where ζ is chosen so that the step-size is decreased whenever the Newton update (Equation (15), which is derived by truncating the Taylor series for f(k) at first order) is unreliable.
For large systems of ~ 10 4 or more equations, evaluating and inverting the Jacobian for each Newton iteration, Equation (16), is prohibitively expensive. This motivates quasi-Newton methods, where the Jacobian or its inverse is approximated. One of the simplest quasi-Newton methods is to evaluate only the diagonal elements of the Jacobian,
d g h = j g h δ g h = { f g k g g = h 0 g h
The inverse of a diagonal matrix is simply the inverse of its diagonal elements, so this gives a very simple update formula,
k g new = k g old ζ k g old d g g old
The system of equations associated with the weighted density approximation, Equation (12), gives a Jacobian that is strongly diagonally dominant, so this formula is appropriate for our application, and we shall test it in Section 3.
One can often improve the simple diagonal update formula if one uses information from previous iterations. As an example, suppose one has the function and argument values from several previous iterations, f 1 , f 2 , , f m and k 1 , k 2 , , k m , respectively. (Here and in the following, we use f m to denote the equations evaluated at the argument k m , f ( k m ) .) If the vector k m k n is short enough, then
J m ( k m k n ) J n ( k m k n ) f m f n
J m 1 ( f m f n ) J n 1 ( f m f n ) k m k n
These secant conditions can be used to improve an initial estimate for the Jacobian (Equation (19)) or inverse Jacobian (Equation (20)). The best-known methods for doing this are the methods proposed by Broyden [66,67],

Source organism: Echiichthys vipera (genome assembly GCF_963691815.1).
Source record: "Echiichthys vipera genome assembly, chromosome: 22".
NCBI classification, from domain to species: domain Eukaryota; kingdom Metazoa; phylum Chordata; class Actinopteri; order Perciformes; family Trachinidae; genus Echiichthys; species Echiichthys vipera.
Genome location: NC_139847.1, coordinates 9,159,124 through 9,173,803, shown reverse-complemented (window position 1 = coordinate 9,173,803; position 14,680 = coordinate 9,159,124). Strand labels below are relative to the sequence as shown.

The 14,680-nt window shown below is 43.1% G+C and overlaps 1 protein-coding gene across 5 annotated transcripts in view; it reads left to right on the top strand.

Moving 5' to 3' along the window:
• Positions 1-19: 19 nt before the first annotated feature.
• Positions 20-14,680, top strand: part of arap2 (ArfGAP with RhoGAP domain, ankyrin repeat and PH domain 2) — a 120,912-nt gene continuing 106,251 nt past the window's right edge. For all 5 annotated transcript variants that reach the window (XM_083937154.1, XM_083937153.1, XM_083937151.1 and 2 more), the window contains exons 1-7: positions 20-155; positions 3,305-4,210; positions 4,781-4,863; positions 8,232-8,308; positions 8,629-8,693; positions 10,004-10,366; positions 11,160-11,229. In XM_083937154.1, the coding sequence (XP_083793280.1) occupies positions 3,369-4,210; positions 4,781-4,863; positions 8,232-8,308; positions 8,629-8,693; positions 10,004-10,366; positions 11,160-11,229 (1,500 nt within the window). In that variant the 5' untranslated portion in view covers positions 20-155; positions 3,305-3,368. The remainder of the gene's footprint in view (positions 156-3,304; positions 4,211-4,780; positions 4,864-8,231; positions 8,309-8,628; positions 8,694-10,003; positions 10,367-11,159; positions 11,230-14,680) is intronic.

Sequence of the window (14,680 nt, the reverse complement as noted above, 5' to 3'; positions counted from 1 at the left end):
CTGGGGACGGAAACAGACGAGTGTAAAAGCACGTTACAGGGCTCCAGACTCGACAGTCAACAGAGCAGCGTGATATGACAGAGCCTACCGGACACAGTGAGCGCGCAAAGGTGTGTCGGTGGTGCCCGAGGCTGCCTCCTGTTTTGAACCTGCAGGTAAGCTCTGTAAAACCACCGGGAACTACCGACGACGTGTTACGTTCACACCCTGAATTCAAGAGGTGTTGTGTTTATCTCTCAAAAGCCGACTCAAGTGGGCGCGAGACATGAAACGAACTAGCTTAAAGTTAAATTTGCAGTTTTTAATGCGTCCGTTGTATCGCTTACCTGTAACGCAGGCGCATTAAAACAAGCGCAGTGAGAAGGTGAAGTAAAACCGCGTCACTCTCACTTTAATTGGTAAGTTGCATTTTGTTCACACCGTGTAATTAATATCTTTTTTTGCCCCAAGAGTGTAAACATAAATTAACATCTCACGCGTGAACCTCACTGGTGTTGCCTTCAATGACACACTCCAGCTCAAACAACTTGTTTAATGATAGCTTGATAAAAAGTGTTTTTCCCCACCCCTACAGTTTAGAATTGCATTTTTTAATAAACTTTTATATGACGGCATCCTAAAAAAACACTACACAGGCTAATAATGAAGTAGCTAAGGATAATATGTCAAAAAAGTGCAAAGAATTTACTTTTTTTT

J m = J m 1 + Δ f m J m 1 ( Δ k m ) Δ k m Δ k m Δ k m T
J m 1 = J m 1 1 + Δ k m J m 1 1 ( Δ f m ) Δ f m Δ f m Δ f m T
where
Δ f m = f m f m 1
Δ k m = k m k m 1
and, more generally, we define
Δ f m s = f m f m 1 s
Δ k m s = k m k m 1 s
The Jacobian in Equation (21) is usually called the Broyden update for the Jacobian. The method based on the inverse Jacobian, Equation (22), is usually called the “bad” Broyden method because in its original applications, it did not perform as well as the “good” Broyden update, Equation (21) [66,68,69,70,71,72]. It is more convenient to have an update to the inverse Jacobian than the Jacobian itself since (cf. Equation (16)) otherwise one needs to solve a (large) system of linear equations to determine the step. Fortunately, the “good” Broyden update can also be formulated as an update to the inverse Jacobian,
J m 1 = ( I + Δ k m J m 1 1 ( Δ f m ) Δ f m T J m 1 1 Δ f m Δ f m T ) J m 1 1
Storing the entire (inverse) quasi-Newton Jacobian matrix is impractical for large systems of nonlinear equations, but fortunately one only needs to know the action of the inverse-Jacobian matrix on the vector f m to compute the updated step. Furthermore, we can decide to store only the results of the last few updates, Equations (23) and (24). With such a procedure, one can control the computational cost and amount of memory required to compute the quasi-Newton update.
The remainder of this section presents the limited-memory “bad” Broyden method we developed for the weighted density approximation. Specifically, we noticed that the “bad” Broyden method has an especially simple quasi-Newton update. Suppose one has an initial guess for the inverse Jacobian, J ˜ 1 . The action of the inverse quasi-Newton Jacobian on f m can then be computed recursively. One starts with the initialization,
p m = 0 q m = f m
and then refines the Jacobian according to the recursion,